Prince William County supervisors approved a redistricting map Tuesday that renames the Dumfries district and answers the outcry from residents to keep certain neighborhoods whole when redrawing district boundaries.

“I came to say ‘thank you’ to everyone,” Prince William resident Connie Moser said at the meeting. “I feel like we were all listened to, and our opinions were taken into consideration.”

The new map outlines the county’s seven magisterial districts for the next 10 years and redistributes the 400,000-plus Prince William residents. Through the redistricting process, supervisors also changed the name of the Dumfries district to Potomac. Supervisor Maureen S. Caddigan represents the district.

County officials said the Urban Land Institute recommended renaming the district almost 10 years ago when it conducted a study on how to revitalize the Route 1 corridor. The land institute conducts research on land use trends across the country and also proposes creative solutions to land-use issues, according to its Web site. Urban Land Institute officials had said naming the Dumfries district Potomac would connect the community with its natural resource, the Potomac River.

“The Potomac communities suffer from the lack of a real relationship with the environmentally friendly sensitive areas and water areas on or near the river,” Caddigan said at the meeting. “Today’s actions will correct that shortfall.”

Caddigan said her district has “always been named Dumfries” because it contains the Town of Dumfries — the oldest charted town in the commonwealth. But, she said, the name change will help spur economic development and will allow the town to finally have its own identity.

Dumfries Mayor Fred Yohey said the Town Council passed a resolution opposing the name change. The town is rich in history and is the reason the district got its name, he said. The residents, Yohey said, should also have had more input on whether they wanted to live in a place named Dumfries or Potomac.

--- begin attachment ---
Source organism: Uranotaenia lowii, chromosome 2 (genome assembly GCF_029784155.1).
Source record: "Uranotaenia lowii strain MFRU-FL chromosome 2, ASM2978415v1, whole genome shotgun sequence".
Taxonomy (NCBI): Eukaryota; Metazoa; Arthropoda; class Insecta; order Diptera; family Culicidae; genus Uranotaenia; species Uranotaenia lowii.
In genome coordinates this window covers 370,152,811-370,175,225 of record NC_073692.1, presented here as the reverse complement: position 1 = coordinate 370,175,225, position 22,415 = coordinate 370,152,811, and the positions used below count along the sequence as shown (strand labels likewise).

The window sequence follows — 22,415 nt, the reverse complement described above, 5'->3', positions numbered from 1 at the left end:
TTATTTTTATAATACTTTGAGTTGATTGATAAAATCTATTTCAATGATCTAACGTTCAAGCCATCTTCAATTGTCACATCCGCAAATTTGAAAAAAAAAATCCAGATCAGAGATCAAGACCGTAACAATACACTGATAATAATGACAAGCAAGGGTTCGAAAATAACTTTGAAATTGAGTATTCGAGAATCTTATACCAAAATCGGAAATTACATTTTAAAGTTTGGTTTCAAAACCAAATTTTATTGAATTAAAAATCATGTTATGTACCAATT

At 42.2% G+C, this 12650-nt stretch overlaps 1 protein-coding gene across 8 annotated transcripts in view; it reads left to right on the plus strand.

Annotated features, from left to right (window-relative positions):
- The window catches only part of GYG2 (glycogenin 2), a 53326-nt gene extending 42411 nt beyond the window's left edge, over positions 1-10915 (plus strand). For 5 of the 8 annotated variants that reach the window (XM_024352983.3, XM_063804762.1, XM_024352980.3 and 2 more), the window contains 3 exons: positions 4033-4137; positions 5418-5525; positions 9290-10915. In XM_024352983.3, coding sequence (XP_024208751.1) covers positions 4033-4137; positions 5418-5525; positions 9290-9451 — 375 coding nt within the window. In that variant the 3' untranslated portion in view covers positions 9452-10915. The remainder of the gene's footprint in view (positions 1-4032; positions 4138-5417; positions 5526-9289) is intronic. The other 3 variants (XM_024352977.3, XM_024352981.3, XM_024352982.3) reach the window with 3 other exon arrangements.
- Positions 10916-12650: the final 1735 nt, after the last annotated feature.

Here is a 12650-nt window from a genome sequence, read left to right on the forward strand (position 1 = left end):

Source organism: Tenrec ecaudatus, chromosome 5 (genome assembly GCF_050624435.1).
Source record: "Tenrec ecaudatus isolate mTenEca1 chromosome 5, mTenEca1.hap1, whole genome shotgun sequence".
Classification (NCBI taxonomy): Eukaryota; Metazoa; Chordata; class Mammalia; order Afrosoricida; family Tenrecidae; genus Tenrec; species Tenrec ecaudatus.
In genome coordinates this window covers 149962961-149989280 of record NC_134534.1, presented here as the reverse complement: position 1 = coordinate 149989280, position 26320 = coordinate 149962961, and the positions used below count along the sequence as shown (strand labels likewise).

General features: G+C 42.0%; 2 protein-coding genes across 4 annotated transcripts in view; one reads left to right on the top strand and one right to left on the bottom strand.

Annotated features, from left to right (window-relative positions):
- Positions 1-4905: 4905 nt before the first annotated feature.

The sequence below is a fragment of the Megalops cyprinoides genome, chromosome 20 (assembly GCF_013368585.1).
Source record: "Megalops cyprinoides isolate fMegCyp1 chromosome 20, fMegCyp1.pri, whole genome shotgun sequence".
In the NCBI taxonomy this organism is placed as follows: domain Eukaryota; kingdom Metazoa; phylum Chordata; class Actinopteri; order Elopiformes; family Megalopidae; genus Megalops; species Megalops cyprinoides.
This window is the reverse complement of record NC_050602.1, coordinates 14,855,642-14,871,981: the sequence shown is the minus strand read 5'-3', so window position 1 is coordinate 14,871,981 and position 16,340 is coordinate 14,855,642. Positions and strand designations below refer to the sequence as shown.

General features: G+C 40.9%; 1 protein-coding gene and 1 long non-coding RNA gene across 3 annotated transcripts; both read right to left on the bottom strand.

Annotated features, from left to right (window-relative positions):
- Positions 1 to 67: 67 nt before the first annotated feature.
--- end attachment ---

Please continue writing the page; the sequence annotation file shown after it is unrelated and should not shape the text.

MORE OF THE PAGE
“I’ve been out talking to people, and everyone loves the new name,” Caddigan said in response. “I also believe in time, [town members] will realize that the town will become more prominent in its own right and no longer be under the umbrella of the county.”

The unanimously approved map does more than rename a long-standing county district. The map — one of four that county residents and officials deliberated over for the past month — keeps the West Gate, Sudley, County Center, Princedale and Ridgedale communities together. It also reunites the River Oaks community in Woodbridge after residents of the minority-majority community made a last-minute plea to supervisors.

“I’m elated the 72-hour grass-roots campaign resulted in unification of the River Oaks community,” Supervisor Frank J. Principi (D- Woodbridge) said. “It was your voice, working with the [Prince William] Human Rights Commission and the NAACP, that restored a community of interest.”

Some residents, however, were still concerned. Although the map keeps the developed portion of River Oaks together, some question why it moves Harbor Station — a planned, mixed-use town center development — out of Woodbridge and into the new Potomac district.

Caddigan said moving Harbor Station, on the Cherry Hill peninsula, also reiterates the connection between the community and the river.

County officials said the map will be sent to the Justice Department, which has up to 60 days to approve it. Under Virginia law, the new map can take effect as early as May 15 if approved by federal officials. Supervisors will continue to serve their current constituents until November’s election.